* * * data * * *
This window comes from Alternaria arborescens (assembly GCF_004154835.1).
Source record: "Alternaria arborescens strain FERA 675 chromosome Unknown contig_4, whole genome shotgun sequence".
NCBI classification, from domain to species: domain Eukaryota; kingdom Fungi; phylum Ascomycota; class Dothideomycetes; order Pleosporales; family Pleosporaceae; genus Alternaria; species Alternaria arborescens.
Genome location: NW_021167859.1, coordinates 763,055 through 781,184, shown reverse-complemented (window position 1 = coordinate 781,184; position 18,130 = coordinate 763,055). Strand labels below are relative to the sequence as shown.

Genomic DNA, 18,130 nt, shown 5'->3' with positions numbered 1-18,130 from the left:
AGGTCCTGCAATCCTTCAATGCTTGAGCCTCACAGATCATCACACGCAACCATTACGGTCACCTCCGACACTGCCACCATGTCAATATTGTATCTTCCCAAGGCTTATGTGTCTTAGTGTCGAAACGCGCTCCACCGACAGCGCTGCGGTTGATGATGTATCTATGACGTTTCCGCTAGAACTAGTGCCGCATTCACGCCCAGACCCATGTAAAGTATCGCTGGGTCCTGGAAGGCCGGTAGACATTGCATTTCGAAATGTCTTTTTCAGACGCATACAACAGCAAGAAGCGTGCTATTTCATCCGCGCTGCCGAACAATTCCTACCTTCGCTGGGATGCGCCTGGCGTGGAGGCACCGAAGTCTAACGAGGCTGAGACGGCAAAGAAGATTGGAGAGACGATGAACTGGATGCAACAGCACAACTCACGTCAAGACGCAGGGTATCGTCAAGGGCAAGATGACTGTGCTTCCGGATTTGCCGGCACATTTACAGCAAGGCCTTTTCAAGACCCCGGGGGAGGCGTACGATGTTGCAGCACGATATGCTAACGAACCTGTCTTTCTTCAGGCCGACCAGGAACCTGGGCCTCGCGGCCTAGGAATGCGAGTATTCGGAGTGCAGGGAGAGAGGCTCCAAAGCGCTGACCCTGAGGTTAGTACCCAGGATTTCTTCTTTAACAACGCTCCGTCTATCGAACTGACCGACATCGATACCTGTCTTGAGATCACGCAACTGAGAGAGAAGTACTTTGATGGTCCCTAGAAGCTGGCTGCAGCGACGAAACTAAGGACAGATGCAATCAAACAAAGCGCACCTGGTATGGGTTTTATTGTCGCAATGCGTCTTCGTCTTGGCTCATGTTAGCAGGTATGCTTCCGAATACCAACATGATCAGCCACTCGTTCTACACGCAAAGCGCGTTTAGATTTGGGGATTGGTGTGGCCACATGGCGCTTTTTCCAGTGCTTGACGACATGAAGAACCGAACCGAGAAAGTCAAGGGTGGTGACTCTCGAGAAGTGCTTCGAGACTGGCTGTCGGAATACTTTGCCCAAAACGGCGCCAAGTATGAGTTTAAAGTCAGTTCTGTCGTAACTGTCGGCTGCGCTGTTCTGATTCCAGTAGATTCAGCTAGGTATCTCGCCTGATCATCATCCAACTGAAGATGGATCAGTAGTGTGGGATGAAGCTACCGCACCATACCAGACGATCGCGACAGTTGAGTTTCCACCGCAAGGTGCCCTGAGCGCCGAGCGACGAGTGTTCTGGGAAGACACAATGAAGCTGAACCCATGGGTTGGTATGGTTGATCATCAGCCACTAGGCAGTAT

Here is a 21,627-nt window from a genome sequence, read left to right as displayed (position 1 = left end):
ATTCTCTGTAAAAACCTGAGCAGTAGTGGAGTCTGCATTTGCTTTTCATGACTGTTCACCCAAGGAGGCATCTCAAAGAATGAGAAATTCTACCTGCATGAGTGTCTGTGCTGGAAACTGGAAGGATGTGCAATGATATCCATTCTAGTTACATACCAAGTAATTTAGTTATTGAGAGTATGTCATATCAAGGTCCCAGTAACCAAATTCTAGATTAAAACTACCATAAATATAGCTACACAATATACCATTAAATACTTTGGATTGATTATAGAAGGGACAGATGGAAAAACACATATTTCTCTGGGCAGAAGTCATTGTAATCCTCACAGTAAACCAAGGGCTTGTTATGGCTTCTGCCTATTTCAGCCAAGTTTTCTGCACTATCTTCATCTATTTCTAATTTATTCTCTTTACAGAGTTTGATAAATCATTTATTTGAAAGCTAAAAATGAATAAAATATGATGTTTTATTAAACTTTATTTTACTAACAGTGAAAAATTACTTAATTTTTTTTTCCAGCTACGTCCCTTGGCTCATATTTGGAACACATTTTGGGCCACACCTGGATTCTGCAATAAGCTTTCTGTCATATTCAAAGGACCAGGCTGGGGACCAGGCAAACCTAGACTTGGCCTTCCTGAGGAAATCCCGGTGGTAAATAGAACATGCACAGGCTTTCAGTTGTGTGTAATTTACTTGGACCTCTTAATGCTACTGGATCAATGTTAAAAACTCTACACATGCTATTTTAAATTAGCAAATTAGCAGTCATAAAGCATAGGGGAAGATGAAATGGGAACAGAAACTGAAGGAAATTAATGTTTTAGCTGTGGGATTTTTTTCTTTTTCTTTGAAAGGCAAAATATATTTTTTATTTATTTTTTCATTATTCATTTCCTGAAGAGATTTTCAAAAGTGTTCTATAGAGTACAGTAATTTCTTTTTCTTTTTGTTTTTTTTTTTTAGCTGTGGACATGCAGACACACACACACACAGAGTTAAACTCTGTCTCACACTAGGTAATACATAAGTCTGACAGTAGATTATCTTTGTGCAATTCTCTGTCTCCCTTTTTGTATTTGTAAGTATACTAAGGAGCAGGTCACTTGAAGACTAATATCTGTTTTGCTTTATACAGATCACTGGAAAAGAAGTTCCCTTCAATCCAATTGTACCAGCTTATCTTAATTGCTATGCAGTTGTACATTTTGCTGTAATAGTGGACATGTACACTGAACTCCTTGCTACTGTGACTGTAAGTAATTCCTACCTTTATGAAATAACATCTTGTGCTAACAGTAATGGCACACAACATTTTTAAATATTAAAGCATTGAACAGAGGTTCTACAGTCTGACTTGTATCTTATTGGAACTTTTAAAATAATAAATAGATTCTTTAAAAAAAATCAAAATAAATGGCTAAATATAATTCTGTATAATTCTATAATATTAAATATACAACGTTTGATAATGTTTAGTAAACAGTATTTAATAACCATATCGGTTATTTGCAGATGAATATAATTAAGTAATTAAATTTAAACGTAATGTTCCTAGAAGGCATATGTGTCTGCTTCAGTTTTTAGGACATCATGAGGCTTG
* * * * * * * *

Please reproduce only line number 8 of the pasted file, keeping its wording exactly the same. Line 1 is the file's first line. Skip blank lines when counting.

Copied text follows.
ATTCTCTGTAAAAACCTGAGCAGTAGTGGAGTCTGCATTTGCTTTTCATGACTGTTCACCCAAGGAGGCATCTCAAAGAATGAGAAATTCTACCTGCATGAGTGTCTGTGCTGGAAACTGGAAGGATGTGCAATGATATCCATTCTAGTTACATACCAAGTAATTTAGTTATTGAGAGTATGTCATATCAAGGTCCCAGTAACCAAATTCTAGATTAAAACTACCATAAATATAGCTACACAATATACCATTAAATACTTTGGATTGATTATAGAAGGGACAGATGGAAAAACACATATTTCTCTGGGCAGAAGTCATTGTAATCCTCACAGTAAACCAAGGGCTTGTTATGGCTTCTGCCTATTTCAGCCAAGTTTTCTGCACTATCTTCATCTATTTCTAATTTATTCTCTTTACAGAGTTTGATAAATCATTTATTTGAAAGCTAAAAATGAATAAAATATGATGTTTTATTAAACTTTATTTTACTAACAGTGAAAAATTACTTAATTTTTTTTTCCAGCTACGTCCCTTGGCTCATATTTGGAACACATTTTGGGCCACACCTGGATTCTGCAATAAGCTTTCTGTCATATTCAAAGGACCAGGCTGGGGACCAGGCAAACCTAGACTTGGCCTTCCTGAGGAAATCCCGGTGGTAAATAGAACATGCACAGGCTTTCAGTTGTGTGTAATTTACTTGGACCTCTTAATGCTACTGGATCAATGTTAAAAACTCTACACATGCTATTTTAAATTAGCAAATTAGCAGTCATAAAGCATAGGGGAAGATGAAATGGGAACAGAAACTGAAGGAAATTAATGTTTTAGCTGTGGGATTTTTTTCTTTTTCTTTGAAAGGCAAAATATATTTTTTATTTATTTTTTCATTATTCATTTCCTGAAGAGATTTTCAAAAGTGTTCTATAGAGTACAGTAATTTCTTTTTCTTTTTGTTTTTTTTTTTTAGCTGTGGACATGCAGACACACACACACACAGAGTTAAACTCTGTCTCACACTAGGTAATACATAAGTCTGACAGTAGATTATCTTTGTGCAATTCTCTGTCTCCCTTTTTGTATTTGTAAGTATACTAAGGAGCAGGTCACTTGAAGACTAATATCTGTTTTGCTTTATACAGATCACTGGAAAAGAAGTTCCCTTCAATCCAATTGTACCAGCTTATCTTAATTGCTATGCAGTTGTACATTTTGCTGTAATAGTGGACATGTACACTGAACTCCTTGCTACTGTGACTGTAAGTAATTCCTACCTTTATGAAATAACATCTTGTGCTAACAGTAATGGCACACAACATTTTTAAATATTAAAGCATTGAACAGAGGTTCTACAGTCTGACTTGTATCTTATTGGAACTTTTAAAATAATAAATAGATTCTTTAAAAAAAATCAAAATAAATGGCTAAATATAATTCTGTATAATTCTATAATATTAAATATACAACGTTTGATAATGTTTAGTAAACAGTATTTAATAACCATATCGGTTATTTGCAGATGAATATAATTAAGTAATTAAATTTAAACGTAATGTTCCTAGAAGGCATATGTGTCTGCTTCAGTTTTTAGGACATCATGAGGCTTG